Summit County: Education in Action program

A picture named perucreekbasin.jpg

From the Summit Daily News (Drew Anderson):

The program aims to engage students in the process of dealing with a socio-environmental issue from varying points of view. In this instance, students learned about mining and water quality issues surrounding the Pennsylvania Mine and the Snake River Watershed…

After learning about the issue, students were accompanied by Keystone Science School educators to local bodies of water such as French Creek, Miner’s Creek and Tiger Dredge to take water samples. Students tested the samples for heavy metals or abnormal pH levels and compared their results to samples tested by Colorado Mountain College. Field work proved to be the students’ favorite part of the program. “Going out and testing the water was the best part,” said SMS student Elle Dice. “It was kind of cold, but it was fun.”[…]

After reviewing the results, students played the parts of stakeholders to the Pennsylvania Mine situation. Roles included county commissioners, biologists, environmental protection agency representatives and Montezuma residents, among others. In a mock town hall meeting, the students recommended a solution based on the perceived motivation of their stakeholder role. The students widely agreed that bioremediation — the use of natural filtration systems to absorb heavy metals — was the best solution to the problem. Next spring some of the students will return to the creeks from which the samples were taken to plant willow seeds and enact other forms of bioremediation to the affected water flows…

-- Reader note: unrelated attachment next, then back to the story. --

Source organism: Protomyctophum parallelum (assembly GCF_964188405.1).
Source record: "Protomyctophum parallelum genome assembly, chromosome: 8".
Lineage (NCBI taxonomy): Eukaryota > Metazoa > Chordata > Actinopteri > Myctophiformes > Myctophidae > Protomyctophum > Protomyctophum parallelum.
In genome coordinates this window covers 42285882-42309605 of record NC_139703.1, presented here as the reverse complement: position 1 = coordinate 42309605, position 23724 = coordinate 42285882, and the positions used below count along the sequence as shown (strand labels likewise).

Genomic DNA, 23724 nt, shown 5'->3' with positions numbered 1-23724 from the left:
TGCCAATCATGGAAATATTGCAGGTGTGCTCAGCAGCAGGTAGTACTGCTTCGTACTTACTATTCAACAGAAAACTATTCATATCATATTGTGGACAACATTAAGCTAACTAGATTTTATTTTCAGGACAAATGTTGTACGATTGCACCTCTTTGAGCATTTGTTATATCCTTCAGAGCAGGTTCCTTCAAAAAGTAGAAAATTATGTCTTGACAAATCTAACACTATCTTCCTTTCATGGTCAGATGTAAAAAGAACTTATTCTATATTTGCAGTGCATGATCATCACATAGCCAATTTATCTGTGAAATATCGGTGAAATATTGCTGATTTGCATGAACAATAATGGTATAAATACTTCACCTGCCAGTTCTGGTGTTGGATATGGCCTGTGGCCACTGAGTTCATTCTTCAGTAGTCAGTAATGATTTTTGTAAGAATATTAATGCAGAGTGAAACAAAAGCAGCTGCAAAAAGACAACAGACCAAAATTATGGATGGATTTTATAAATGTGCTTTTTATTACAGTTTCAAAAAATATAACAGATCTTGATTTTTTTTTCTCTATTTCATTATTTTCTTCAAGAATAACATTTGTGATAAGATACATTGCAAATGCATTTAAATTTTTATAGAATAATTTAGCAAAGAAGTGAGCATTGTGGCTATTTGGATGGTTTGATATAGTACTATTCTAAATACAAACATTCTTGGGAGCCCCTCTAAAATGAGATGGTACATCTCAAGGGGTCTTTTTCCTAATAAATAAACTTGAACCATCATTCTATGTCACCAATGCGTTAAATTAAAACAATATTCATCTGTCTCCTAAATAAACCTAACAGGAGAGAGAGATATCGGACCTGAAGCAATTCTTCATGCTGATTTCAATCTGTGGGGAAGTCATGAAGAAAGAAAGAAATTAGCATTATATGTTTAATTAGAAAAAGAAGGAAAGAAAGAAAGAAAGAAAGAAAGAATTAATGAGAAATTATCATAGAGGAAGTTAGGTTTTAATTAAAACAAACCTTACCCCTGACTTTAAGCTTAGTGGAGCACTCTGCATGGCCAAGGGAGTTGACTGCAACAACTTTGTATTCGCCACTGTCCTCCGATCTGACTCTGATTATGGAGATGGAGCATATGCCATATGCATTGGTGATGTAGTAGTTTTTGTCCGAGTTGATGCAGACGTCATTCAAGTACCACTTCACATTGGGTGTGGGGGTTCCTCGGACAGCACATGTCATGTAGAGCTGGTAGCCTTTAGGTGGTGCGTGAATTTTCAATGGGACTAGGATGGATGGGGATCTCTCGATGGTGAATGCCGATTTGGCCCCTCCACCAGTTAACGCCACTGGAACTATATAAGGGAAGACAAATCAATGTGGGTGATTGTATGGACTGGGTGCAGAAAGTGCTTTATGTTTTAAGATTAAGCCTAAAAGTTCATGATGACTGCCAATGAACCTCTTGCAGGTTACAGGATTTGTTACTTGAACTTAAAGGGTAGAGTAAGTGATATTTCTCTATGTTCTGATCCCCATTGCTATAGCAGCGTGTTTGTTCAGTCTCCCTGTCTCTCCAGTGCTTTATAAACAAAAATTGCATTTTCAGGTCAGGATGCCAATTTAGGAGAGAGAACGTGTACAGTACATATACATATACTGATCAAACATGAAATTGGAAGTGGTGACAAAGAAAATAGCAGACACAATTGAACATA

For more information about the Keystone Science School and the Education in Action program, visit www.keystone.org/cfe/kss or e-mail Miller at dmiller@keystone.org.

More education coverage here.

Leave a Reply